After Silicon Valley Bank (SVB) failed about $200 million moved to GIFT City

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After Silicon Valley Bank (SVB) failed, about $200 million of the $1 billion funds held by Indian startups were transferred to GIFT City, a global financial centre in Gujarat, according to Rajeev Chandrasekhar, minister of state for electronics and information technology.

According to the minister, the crisis caused by the bank’s failure is now a more manageable short-term liquidity issue rather than an existential solvency crisis confronting startups with money stuck in the bank.

“Indian startups have over $1 billion in deposits with Silicon Valley Bank. “As of this morning (Thursday), about $200 million or so of those deposits have moved to the GIFT City, IFSC,” the minister said during a fireside chat at the Lenovo Tech World.

Mint reported earlier this week that Indian startups with accounts at SVB were having difficulty moving funds out of the bank due to the suspension of international wire transfers.

Due to restrictions on overseas transfers from SVB accounts, most Indian companies that had parked funds in the United States transferred them to other US banks. Some Indian startups, particularly those with international operations, wanted to transfer funds from SVB to another overseas bank or an Indian bank registered with GIFT City.

The minister stated that the American banking system was not the “gold standard” that it was thought to be, and that Indian startups should look closer to home for funding.

“At the end of the day, I think there was a tendency for us historically to look at the American financial sector as the gold standard. It turns out that it isn’t. “The Indian banking system and financial sector are more resilient and stronger than ever before, and it should be the preferred banking partner for startups,” he said.

In response to a question about semiconductor industry investments, Chandrasekhar stated that the government would soon approve the first semiconductor fabrication investment and the first semiconductor packaging proposal.

Disclaimer

We strive to uphold the highest ethical standards in all of our reporting and coverage. We StartupNews.fyi want to be transparent with our readers about any potential conflicts of interest that may arise in our work. It’s possible that some of the investors we feature may have connections to other businesses, including competitors or companies we write about. However, we want to assure our readers that this will not have any impact on the integrity or impartiality of our reporting. We are committed to delivering accurate, unbiased news and information to our audience, and we will continue to uphold our ethics and principles in all of our work. Thank you for your trust and support.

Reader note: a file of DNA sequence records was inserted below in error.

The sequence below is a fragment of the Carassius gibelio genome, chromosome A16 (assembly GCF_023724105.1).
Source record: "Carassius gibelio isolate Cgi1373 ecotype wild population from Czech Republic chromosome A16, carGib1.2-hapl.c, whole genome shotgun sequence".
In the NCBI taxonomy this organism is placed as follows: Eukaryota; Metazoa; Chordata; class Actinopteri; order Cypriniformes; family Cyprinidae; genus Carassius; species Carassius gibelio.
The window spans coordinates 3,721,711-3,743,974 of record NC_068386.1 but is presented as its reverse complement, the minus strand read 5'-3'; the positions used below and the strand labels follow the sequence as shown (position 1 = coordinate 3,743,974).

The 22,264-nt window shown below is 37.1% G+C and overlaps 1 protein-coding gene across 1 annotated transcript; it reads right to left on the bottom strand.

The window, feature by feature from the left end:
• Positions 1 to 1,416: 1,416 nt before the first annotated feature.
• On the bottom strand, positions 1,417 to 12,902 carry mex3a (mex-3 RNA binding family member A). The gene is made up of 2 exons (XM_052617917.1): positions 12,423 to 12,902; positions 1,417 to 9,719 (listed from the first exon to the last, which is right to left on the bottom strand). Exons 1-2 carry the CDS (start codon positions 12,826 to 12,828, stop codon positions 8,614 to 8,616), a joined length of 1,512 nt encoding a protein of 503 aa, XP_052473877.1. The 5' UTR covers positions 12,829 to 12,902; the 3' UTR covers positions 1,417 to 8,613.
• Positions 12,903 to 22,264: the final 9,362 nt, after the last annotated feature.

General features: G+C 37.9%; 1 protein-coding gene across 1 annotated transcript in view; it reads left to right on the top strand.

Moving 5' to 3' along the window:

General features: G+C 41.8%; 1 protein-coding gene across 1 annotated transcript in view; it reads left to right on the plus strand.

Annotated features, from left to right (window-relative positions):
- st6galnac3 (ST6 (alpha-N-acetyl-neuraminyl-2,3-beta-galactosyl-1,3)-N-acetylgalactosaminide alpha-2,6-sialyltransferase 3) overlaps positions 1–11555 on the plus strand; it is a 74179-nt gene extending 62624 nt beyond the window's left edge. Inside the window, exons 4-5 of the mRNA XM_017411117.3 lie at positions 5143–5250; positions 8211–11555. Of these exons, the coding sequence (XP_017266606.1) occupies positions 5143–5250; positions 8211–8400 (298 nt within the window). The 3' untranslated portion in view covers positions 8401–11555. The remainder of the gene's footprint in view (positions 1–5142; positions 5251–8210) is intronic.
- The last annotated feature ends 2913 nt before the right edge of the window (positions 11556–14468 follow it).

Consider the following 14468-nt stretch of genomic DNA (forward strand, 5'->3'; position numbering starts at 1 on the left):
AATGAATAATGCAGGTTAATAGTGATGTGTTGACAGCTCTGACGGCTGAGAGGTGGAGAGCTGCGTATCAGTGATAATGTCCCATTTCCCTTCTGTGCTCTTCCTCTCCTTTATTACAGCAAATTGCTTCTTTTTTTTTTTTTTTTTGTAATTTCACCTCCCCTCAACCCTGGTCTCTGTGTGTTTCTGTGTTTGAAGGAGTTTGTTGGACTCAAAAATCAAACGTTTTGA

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After Silicon Valley Bank (SVB) failed about $200 million moved to GIFT City

After Silicon Valley Bank (SVB) failed, about $200 million of the $1 billion funds held by Indian startups were transferred to GIFT City, a global financial centre in Gujarat, according to Rajeev Chandrasekhar, minister of state for electronics and information technology.

According to the minister, the crisis caused by the bank’s failure is now a more manageable short-term liquidity issue rather than an existential solvency crisis confronting startups with money stuck in the bank.

“Indian startups have over $1 billion in deposits with Silicon Valley Bank. “As of this morning (Thursday), about $200 million or so of those deposits have moved to the GIFT City, IFSC,” the minister said during a fireside chat at the Lenovo Tech World.

Mint reported earlier this week that Indian startups with accounts at SVB were having difficulty moving funds out of the bank due to the suspension of international wire transfers.

Due to restrictions on overseas transfers from SVB accounts, most Indian companies that had parked funds in the United States transferred them to other US banks. Some Indian startups, particularly those with international operations, wanted to transfer funds from SVB to another overseas bank or an Indian bank registered with GIFT City.

The minister stated that the American banking system was not the “gold standard” that it was thought to be, and that Indian startups should look closer to home for funding.

“At the end of the day, I think there was a tendency for us historically to look at the American financial sector as the gold standard. It turns out that it isn’t. “The Indian banking system and financial sector are more resilient and stronger than ever before, and it should be the preferred banking partner for startups,” he said.

In response to a question about semiconductor industry investments, Chandrasekhar stated that the government would soon approve the first semiconductor fabrication investment and the first semiconductor packaging proposal.

Disclaimer

We strive to uphold the highest ethical standards in all of our reporting and coverage. We StartupNews.fyi want to be transparent with our readers about any potential conflicts of interest that may arise in our work. It’s possible that some of the investors we feature may have connections to other businesses, including competitors or companies we write about. However, we want to assure our readers that this will not have any impact on the integrity or impartiality of our reporting. We are committed to delivering accurate, unbiased news and information to our audience, and we will continue to uphold our ethics and principles in all of our work. Thank you for your trust and support.

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